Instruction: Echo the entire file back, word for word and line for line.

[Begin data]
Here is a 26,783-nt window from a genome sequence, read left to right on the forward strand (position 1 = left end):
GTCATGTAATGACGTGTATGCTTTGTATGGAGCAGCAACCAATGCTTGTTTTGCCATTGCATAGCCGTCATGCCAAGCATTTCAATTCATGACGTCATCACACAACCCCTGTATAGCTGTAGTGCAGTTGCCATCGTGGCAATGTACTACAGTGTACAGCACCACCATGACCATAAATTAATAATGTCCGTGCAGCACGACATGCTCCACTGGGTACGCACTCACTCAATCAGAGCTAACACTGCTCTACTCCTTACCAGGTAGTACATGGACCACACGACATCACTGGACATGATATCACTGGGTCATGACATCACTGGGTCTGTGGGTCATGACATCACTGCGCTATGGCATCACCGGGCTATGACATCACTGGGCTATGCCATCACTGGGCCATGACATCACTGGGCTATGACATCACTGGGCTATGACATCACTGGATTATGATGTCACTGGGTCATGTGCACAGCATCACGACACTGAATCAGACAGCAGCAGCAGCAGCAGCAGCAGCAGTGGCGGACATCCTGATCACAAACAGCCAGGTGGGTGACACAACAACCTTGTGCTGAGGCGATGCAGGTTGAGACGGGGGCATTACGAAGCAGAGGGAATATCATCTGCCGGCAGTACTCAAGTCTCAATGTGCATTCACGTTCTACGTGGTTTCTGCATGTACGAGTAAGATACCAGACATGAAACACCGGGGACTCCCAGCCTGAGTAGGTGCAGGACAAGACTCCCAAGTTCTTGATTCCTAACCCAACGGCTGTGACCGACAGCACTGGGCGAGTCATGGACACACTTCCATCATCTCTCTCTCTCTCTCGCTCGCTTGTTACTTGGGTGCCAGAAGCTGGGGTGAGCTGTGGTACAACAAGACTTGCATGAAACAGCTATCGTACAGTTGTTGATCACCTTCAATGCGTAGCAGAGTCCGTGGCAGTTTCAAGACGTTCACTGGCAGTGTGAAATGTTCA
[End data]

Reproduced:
Here is a 26,783-nt window from a genome sequence, read left to right on the forward strand (position 1 = left end):
GTCATGTAATGACGTGTATGCTTTGTATGGAGCAGCAACCAATGCTTGTTTTGCCATTGCATAGCCGTCATGCCAAGCATTTCAATTCATGACGTCATCACACAACCCCTGTATAGCTGTAGTGCAGTTGCCATCGTGGCAATGTACTACAGTGTACAGCACCACCATGACCATAAATTAATAATGTCCGTGCAGCACGACATGCTCCACTGGGTACGCACTCACTCAATCAGAGCTAACACTGCTCTACTCCTTACCAGGTAGTACATGGACCACACGACATCACTGGACATGATATCACTGGGTCATGACATCACTGGGTCTGTGGGTCATGACATCACTGCGCTATGGCATCACCGGGCTATGACATCACTGGGCTATGCCATCACTGGGCCATGACATCACTGGGCTATGACATCACTGGGCTATGACATCACTGGATTATGATGTCACTGGGTCATGTGCACAGCATCACGACACTGAATCAGACAGCAGCAGCAGCAGCAGCAGCAGCAGTGGCGGACATCCTGATCACAAACAGCCAGGTGGGTGACACAACAACCTTGTGCTGAGGCGATGCAGGTTGAGACGGGGGCATTACGAAGCAGAGGGAATATCATCTGCCGGCAGTACTCAAGTCTCAATGTGCATTCACGTTCTACGTGGTTTCTGCATGTACGAGTAAGATACCAGACATGAAACACCGGGGACTCCCAGCCTGAGTAGGTGCAGGACAAGACTCCCAAGTTCTTGATTCCTAACCCAACGGCTGTGACCGACAGCACTGGGCGAGTCATGGACACACTTCCATCATCTCTCTCTCTCTCTCGCTCGCTTGTTACTTGGGTGCCAGAAGCTGGGGTGAGCTGTGGTACAACAAGACTTGCATGAAACAGCTATCGTACAGTTGTTGATCACCTTCAATGCGTAGCAGAGTCCGTGGCAGTTTCAAGACGTTCACTGGCAGTGTGAAATGTTCA